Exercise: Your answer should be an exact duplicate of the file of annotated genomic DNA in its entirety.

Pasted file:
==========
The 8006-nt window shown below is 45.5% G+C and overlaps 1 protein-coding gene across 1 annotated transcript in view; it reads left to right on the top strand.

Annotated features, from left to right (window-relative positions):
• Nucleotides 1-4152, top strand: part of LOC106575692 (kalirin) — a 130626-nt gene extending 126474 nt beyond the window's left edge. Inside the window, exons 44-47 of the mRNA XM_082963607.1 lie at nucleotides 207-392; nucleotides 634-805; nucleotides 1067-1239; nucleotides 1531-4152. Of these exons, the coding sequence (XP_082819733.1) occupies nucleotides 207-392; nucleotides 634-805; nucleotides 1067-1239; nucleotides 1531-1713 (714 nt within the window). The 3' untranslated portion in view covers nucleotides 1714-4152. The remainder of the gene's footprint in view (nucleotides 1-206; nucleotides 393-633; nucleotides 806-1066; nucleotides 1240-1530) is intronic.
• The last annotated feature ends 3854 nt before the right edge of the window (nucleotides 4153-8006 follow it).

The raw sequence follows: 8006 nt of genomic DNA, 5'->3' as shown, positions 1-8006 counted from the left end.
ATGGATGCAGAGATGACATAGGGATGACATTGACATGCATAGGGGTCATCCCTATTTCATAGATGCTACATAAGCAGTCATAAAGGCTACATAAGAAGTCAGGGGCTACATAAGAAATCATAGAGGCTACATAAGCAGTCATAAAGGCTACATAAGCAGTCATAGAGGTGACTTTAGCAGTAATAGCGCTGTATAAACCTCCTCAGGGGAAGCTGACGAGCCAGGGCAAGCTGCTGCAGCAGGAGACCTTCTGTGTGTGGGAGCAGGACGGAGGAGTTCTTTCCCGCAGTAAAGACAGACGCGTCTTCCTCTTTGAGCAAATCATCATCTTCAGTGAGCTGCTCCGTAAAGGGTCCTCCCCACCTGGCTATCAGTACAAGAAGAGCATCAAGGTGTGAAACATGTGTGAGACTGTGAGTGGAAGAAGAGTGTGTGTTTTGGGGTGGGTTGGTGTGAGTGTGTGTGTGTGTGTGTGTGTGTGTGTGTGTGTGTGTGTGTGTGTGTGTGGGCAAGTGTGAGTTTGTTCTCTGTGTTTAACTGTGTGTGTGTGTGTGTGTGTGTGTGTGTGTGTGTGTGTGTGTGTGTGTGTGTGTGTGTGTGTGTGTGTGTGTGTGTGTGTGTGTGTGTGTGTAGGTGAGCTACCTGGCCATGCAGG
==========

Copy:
The 8006-nt window shown below is 45.5% G+C and overlaps 1 protein-coding gene across 1 annotated transcript in view; it reads left to right on the top strand.

Annotated features, from left to right (window-relative positions):
• Nucleotides 1-4152, top strand: part of LOC106575692 (kalirin) — a 130626-nt gene extending 126474 nt beyond the window's left edge. Inside the window, exons 44-47 of the mRNA XM_082963607.1 lie at nucleotides 207-392; nucleotides 634-805; nucleotides 1067-1239; nucleotides 1531-4152. Of these exons, the coding sequence (XP_082819733.1) occupies nucleotides 207-392; nucleotides 634-805; nucleotides 1067-1239; nucleotides 1531-1713 (714 nt within the window). The 3' untranslated portion in view covers nucleotides 1714-4152. The remainder of the gene's footprint in view (nucleotides 1-206; nucleotides 393-633; nucleotides 806-1066; nucleotides 1240-1530) is intronic.
• The last annotated feature ends 3854 nt before the right edge of the window (nucleotides 4153-8006 follow it).

The raw sequence follows: 8006 nt of genomic DNA, 5'->3' as shown, positions 1-8006 counted from the left end.
ATGGATGCAGAGATGACATAGGGATGACATTGACATGCATAGGGGTCATCCCTATTTCATAGATGCTACATAAGCAGTCATAAAGGCTACATAAGAAGTCAGGGGCTACATAAGAAATCATAGAGGCTACATAAGCAGTCATAAAGGCTACATAAGCAGTCATAGAGGTGACTTTAGCAGTAATAGCGCTGTATAAACCTCCTCAGGGGAAGCTGACGAGCCAGGGCAAGCTGCTGCAGCAGGAGACCTTCTGTGTGTGGGAGCAGGACGGAGGAGTTCTTTCCCGCAGTAAAGACAGACGCGTCTTCCTCTTTGAGCAAATCATCATCTTCAGTGAGCTGCTCCGTAAAGGGTCCTCCCCACCTGGCTATCAGTACAAGAAGAGCATCAAGGTGTGAAACATGTGTGAGACTGTGAGTGGAAGAAGAGTGTGTGTTTTGGGGTGGGTTGGTGTGAGTGTGTGTGTGTGTGTGTGTGTGTGTGTGTGTGTGTGTGTGTGTGTGTGTGGGCAAGTGTGAGTTTGTTCTCTGTGTTTAACTGTGTGTGTGTGTGTGTGTGTGTGTGTGTGTGTGTGTGTGTGTGTGTGTGTGTGTGTGTGTGTGTGTGTGTGTGTGTGTGTGTGTGTGTGTGTAGGTGAGCTACCTGGCCATGCAGG